It was just after Thanksgiving, our big adoption had finalized that past year and things were really feeling “settled”. We hadn’t ended our time as foster parents entirely, knowing that we could provide respite to friends of ours and that we would have a quicker connection to any resources we would possibly need in the future. Bob and I had just added a large addition on our house, our kids now all had their own rooms and aside from Christmas prepping and a few finishing touches on the house renovations, we were just starting to feel normal. And that’s how I knew we’d be getting a call soon.
My car was on the fritz so my sister and I were carpooling every day to and from work. It was nice to spend that time with her. In all the conversations we had I am so glad I shared my intuition with her so that she didn’t later think I was crazy. I remember telling her how settled things seemed to be and that with the Holidays approaching foster care can get really busy. They are always in need of more homes as it is, but lots of other factors come up around the Holidays as well.
Foster homes and parents are already busy with their own family planning and events making it a hard time to say yes to more children.
Biological parents who may be on the brink of working things out are just pushed over the edge with holiday stress which results in the need for foster care intervention for their children sometimes.
The case workers are busy planning for all of the children already on their caseloads making sure that they have all they need; while also handling the heightened emotions of families in the system at this time of year -so they may be eager to find temporary placements for any new children until the Holidays are over and they can reorganize and plan more efficiently once things calm down.
And I could feel it. I just knew that we would be getting a call soon. Even with eight kids in our home we had the space thanks to the new addition and with my husband Bob home caring for the younger ones, we had the time and ability. I knew we weren’t going to be a “top pick” for any caseworker because of the amount of children, but we would be a very real choice faced with the seasonal overload.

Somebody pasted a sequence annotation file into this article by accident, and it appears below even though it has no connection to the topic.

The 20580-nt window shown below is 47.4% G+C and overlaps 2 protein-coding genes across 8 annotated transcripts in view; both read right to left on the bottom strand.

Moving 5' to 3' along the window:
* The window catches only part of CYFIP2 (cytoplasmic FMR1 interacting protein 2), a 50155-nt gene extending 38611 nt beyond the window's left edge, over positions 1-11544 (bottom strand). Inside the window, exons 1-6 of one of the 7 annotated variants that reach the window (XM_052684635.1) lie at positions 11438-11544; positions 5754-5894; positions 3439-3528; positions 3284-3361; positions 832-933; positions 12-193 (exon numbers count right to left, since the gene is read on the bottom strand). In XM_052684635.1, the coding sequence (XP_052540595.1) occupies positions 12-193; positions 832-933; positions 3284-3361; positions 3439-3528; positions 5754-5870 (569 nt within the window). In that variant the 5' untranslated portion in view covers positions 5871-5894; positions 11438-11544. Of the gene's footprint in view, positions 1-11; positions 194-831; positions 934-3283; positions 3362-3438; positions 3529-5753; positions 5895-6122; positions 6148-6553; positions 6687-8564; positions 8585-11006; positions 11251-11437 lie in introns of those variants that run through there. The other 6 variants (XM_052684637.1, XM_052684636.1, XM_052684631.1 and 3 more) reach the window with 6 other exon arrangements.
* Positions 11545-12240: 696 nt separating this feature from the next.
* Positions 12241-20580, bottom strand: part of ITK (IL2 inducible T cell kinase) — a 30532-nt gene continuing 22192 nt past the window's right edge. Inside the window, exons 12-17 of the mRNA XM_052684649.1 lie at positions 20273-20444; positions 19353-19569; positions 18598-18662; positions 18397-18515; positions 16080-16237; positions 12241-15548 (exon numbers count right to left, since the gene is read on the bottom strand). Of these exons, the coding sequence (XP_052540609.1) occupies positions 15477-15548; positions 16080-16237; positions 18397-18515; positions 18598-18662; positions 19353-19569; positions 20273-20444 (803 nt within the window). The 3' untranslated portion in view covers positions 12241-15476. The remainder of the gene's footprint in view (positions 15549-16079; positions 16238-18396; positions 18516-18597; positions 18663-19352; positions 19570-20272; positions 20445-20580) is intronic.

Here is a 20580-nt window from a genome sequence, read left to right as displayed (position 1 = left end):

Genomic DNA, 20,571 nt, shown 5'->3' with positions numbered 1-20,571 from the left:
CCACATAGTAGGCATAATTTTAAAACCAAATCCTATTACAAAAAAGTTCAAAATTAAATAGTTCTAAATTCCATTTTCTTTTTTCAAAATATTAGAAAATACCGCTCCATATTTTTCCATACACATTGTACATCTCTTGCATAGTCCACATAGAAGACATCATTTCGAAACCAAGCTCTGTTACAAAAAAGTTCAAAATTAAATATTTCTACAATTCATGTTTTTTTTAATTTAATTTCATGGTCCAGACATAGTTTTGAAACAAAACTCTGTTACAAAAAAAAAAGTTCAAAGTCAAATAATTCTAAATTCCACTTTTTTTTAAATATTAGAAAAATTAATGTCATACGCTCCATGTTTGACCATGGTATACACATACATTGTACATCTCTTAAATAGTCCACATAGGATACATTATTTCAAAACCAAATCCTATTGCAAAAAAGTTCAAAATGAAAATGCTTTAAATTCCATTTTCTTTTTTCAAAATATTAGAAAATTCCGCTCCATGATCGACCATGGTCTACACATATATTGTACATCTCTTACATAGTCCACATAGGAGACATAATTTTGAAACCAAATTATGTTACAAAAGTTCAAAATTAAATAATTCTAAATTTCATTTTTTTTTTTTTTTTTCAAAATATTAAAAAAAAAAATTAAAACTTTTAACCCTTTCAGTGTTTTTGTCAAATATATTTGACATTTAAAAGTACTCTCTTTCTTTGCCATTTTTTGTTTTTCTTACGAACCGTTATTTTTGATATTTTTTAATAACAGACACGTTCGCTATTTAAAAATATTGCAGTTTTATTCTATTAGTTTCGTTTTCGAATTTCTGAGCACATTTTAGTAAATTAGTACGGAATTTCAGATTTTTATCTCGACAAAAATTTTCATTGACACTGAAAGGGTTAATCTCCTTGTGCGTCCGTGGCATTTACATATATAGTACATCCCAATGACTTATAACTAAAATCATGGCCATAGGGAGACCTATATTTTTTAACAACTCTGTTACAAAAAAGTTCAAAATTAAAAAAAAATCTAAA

December 1, 2014.
I was at my desk at work and I saw that phone number come up on my phone. It could’ve been anything really – questions about recertifying….a temporary respite placement…just checking in. But it wasn’t… “We have a little boy about 18mo. old –he appears to have some special needs but they haven’t been identified yet…his grandma is a very likely resource for him…it won’t be too long…but it will be a real foster placement, not just respite care” I hung up and called Bob. I don’t remember that conversation but we both agreed we could do this for a short while, it was Christmas after all. Plus, he was just a baby and the grandma was going to come through. So I called back the caseworker. “Sure, bring him over” and within 20 minutes they had brought him to our house. It was really that fast.
I remember begging Bob to send me a picture and waiting a lifetime for it to upload in my phone. I remember coming home and seeing him that first day. I remember my sister being there and one of our long-time friends came over to meet him that evening. I remember wanting him to talk so badly, to tell us everything, to make sure he was content… and yet he was pretty emotionless and couldn’t speak so we just held him. He had arrived with some summer clothes, a handful of diapers and a pretty beat up looking nebulizer. The caseworker had left some forms with very little info because it’s all she could give us. I remember us trying to pronounce and decipher his name which was spelled with an “I” in the middle and was culturally different than anything we had seen yet. So we ended up nicknaming him “Moose”.
Moose changed the course of our lives that day. In the next week I ended up taking FMLA leave from work now seeing that we had our work cut out for us. We would go to a doctor for something and then it seemed like every time we would get referred to a specialist. We know now that Moose is legally blind, he has albinism and is prone to some pretty severe asthma episodes that have thankfully been less and less as time has gone on. He has some developmental delays and learning disabilities as well. He has had dental surgery and ear tubes and EKGs to check for seizure activity that was later ruled out (thank God). He has special doctors and special teachers and special caseworkers for lots of different things.
But guess what? Here he is today…all spruced up! He is a humorous and intelligent four (and a half) year old boy. He is a kind friend and has a loving heart. He is perseverant and determined and stubborn. He doesn’t give up or give in without good cause. There were so many days we worried about all the things he would never do. And boy were we wrong. He speaks all the time! He is able to run and play! He is potty trained! He is even writing and spelling! He is AMAZING! And after other plans and attempts at reunification fell away over the last three years, we just finalized his adoption this past August.
We didn’t do it alone, even though it felt lonely at times. Foster care itself is mysterious that way.
Moose was a hard guy to figure out in the beginning but once the ball started rolling we were able to get him on the right track and things seemed almost calm. It was about that time our phone rang again.
But that’s a story for another day….